|Appears in Collections:||Aquaculture Journal Articles|
|Peer Review Status:||Refereed|
|Title:||Hydrogen peroxide treatment in Atlantic salmon induces stress and detoxification response in a daily manner|
|Publisher:||Taylor and Francis|
|Citation:||Vera L & Migaud H (2016) Hydrogen peroxide treatment in Atlantic salmon induces stress and detoxification response in a daily manner, Chronobiology International, 33 (5), pp. 530-542.|
|Abstract:||Daily variation in the absorption, metabolism and excretion of toxic substances will ultimately determine the actual concentration to which the cells and tissues are exposed. In aquaculture, Atlantic salmon (Salmo salar) can be frequently exposed to hydrogen peroxide (H2O2) to treat topical skin and gill infections, particularly in relation to parasitic infections (e.g. sea liceLepeophtheirus salmonisand amoebic gill disease caused byNeoparamoeba perurans). It is well accepted that the time of administration influences pharmacodynamics and pharmacokinetics of drugs which in turn affects their efficacy and toxicity. Consequently, a better understanding of drug side effects as a function of time of day exposure would help to improve treatment efficacy and fish welfare. To this end, salmon were exposed to H2O2(1500 mg/L) for 20 min at six different times of the day during a 24-h cycle and we investigated the time-dependent effects of exposure on physiological stress (glucose, lactate and cortisol) and antioxidant enzyme expression (gpx1, cat, Mn-sodandhsp70) in liver and gills. In addition, at each sampling point, 8 control fish were also sampled. Our results revealed that the time of administration of H2O2caused significant differences in the induction of both physiological and oxidative stress responses. Glucose and lactate were higher in the treated fish during daytime whereas cortisol levels appeared to be systematically increased (>1000 ng/mL) after H2O2treatment irrespective of exposure time, although differences with control levels were higher during the day. In liver, gene expression of antioxidant enzymes displayed daily rhythmicity in both treated and control groups and showed higher mRNA expression levels in salmon treated with H2O2at ZT6 (6 h after lights onset). In gills, rhythmic expression was only found forgpx1in the control fish and forhsp70andMn-sodin the treated groups. However, in the treated salmon, higher gene expression levels of all the investigated enzymes were also observed at ZT6-10. Clock gene expression showed rhythmicity only in the liver in accordance with the daily rhythm of enzyme expression observed in this tissue. Altogether, this study provides first evidence of chronotoxicity in Atlantic salmon treated with H2O2and suggests increased sublethal toxic effect during the first half of the day. These results have direct relevance to the salmon and broader aquaculture industry by optimising the timing of treatment administration, opening the door to chronotherapy to treat fish diseases.|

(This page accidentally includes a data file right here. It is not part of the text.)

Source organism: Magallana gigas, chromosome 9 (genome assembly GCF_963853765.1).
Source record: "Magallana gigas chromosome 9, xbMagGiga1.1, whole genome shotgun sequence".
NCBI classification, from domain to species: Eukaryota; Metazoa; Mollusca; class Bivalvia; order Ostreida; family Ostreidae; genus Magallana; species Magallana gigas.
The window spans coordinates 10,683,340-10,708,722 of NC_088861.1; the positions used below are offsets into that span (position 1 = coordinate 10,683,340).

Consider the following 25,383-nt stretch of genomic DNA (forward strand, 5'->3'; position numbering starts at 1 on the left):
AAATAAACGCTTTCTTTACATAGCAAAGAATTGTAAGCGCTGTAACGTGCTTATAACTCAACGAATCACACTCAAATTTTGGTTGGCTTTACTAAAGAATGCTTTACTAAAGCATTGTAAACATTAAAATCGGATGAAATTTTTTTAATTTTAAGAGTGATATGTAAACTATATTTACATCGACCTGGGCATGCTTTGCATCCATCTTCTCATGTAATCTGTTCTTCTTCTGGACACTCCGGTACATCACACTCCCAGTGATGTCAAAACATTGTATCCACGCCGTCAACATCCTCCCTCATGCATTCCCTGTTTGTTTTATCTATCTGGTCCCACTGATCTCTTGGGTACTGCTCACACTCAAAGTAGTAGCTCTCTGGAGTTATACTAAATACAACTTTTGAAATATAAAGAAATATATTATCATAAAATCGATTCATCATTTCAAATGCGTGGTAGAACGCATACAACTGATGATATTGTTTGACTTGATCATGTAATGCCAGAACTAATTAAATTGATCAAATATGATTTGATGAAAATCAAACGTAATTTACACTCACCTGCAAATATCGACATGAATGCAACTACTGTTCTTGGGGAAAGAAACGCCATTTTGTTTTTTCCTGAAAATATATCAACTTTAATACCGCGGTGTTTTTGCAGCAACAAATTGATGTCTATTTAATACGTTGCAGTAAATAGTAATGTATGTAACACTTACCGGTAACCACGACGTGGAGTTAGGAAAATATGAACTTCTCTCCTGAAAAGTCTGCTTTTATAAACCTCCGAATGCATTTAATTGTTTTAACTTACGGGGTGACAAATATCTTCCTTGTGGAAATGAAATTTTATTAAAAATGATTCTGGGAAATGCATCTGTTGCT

|Rights:||This item has been embargoed for a period. During the embargo please use the Request a Copy feature at the foot of the Repository record to request a copy directly from the author. You can only request a copy if you wish to use this work for your own research or private study. This is an Accepted Manuscript of an article published by Taylor & Francis Group in Chronobiology International on 08 April 2016, available online: http://www.tandfonline.com/10.3109/07420528.2015.1131164|
|Hydrogen_peroxide_chronotoxicity_in_salmon.pdf||841.99 kB||Adobe PDF||Under Embargo until 9/4/2017 Request a copy|
Note: If any of the files in this item are currently embargoed, you can request a copy directly from the author by clicking the padlock icon above. However, this facility is dependant on the depositor still being contactable at their original email address.
This item is protected by original copyright
Items in the Repository are protected by copyright, with all rights reserved, unless otherwise indicated.
If you believe that any material held in STORRE infringes copyright, please contact firstname.lastname@example.org providing details and we will remove the Work from public display in STORRE and investigate your claim.